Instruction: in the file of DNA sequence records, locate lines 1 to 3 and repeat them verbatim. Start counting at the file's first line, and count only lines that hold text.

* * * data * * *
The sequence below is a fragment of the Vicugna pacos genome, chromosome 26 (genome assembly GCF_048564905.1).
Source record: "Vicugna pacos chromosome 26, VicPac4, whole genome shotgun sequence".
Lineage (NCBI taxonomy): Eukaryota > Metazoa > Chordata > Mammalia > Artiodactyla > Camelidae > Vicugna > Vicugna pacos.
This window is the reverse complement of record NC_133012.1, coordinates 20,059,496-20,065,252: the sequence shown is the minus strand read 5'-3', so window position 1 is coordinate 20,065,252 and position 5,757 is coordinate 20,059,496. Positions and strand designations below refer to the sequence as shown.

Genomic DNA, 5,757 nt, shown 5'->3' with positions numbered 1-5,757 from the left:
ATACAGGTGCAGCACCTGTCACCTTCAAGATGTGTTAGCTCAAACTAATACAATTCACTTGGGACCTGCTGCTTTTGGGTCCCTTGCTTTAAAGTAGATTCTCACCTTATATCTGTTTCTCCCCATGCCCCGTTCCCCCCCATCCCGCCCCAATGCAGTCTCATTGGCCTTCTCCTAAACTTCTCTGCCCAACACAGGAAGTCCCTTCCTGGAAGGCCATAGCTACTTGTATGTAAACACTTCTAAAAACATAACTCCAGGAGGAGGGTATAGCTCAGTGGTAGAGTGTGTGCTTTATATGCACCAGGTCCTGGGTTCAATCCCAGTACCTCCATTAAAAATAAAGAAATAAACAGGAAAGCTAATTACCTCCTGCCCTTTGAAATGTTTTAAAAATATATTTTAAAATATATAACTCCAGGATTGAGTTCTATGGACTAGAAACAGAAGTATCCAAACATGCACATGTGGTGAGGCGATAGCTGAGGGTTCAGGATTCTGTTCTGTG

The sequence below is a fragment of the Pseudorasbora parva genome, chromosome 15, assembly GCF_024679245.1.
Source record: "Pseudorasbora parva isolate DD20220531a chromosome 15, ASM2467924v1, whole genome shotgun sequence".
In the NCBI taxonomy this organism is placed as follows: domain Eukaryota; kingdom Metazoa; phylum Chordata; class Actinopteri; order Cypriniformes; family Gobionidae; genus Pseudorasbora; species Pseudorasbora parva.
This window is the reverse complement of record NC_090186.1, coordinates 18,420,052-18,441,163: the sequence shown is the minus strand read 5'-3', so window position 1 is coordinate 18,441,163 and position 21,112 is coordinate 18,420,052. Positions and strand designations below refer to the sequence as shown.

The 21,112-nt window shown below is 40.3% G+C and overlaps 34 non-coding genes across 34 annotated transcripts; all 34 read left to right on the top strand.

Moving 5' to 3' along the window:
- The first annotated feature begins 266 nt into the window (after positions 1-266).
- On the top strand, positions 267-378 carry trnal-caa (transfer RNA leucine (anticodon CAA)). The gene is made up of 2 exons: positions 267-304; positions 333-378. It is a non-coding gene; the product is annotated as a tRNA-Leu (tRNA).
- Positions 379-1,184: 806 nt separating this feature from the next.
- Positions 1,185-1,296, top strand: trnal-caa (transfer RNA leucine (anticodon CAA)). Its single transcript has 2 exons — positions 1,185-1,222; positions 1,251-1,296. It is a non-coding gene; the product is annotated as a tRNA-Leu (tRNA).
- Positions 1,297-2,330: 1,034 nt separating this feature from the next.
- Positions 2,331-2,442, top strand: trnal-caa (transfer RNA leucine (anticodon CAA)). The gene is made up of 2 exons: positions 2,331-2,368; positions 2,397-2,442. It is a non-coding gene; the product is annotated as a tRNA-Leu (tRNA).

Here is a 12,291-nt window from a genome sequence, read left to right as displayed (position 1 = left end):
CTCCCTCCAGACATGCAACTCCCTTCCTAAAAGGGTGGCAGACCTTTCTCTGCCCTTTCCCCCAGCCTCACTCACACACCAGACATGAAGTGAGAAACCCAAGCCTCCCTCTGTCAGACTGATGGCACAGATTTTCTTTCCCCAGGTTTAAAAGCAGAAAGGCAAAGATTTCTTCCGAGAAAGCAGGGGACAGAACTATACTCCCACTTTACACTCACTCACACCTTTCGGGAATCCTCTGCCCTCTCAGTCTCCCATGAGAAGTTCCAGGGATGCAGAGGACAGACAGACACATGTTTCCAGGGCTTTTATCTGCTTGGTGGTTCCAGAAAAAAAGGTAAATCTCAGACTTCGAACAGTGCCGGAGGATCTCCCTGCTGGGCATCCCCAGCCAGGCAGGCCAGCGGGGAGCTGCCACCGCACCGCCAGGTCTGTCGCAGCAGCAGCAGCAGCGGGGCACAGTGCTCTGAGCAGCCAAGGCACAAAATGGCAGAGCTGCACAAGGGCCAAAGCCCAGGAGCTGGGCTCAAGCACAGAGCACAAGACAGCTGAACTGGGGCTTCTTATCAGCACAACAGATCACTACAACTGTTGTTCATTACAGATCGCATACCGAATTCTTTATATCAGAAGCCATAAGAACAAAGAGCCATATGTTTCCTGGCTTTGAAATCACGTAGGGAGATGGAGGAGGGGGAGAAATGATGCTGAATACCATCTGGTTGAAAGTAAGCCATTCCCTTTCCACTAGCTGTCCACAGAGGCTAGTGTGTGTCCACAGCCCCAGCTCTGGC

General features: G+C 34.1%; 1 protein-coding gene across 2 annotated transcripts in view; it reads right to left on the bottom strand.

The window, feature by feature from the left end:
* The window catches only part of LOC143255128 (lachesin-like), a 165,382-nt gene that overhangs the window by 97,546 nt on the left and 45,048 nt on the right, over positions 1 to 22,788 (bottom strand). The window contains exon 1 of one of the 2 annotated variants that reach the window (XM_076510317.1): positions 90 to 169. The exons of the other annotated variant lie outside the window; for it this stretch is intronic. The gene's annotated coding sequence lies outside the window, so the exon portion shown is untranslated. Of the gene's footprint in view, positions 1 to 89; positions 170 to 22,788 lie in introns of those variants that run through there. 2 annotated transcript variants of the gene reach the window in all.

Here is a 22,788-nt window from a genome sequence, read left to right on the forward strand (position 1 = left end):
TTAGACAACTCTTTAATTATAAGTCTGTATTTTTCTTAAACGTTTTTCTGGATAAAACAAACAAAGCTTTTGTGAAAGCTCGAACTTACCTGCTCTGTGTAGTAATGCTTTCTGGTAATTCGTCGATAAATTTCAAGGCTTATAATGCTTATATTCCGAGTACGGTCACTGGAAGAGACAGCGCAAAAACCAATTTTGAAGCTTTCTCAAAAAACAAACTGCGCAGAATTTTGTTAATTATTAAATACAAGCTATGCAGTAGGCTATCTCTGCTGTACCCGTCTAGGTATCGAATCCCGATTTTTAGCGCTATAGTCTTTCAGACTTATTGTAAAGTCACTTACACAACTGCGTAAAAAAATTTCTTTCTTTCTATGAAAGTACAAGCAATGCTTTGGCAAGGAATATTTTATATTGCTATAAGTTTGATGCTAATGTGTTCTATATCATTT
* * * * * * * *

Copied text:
The sequence below is a fragment of the Vicugna pacos genome, chromosome 26 (genome assembly GCF_048564905.1).
Source record: "Vicugna pacos chromosome 26, VicPac4, whole genome shotgun sequence".
Lineage (NCBI taxonomy): Eukaryota > Metazoa > Chordata > Mammalia > Artiodactyla > Camelidae > Vicugna > Vicugna pacos.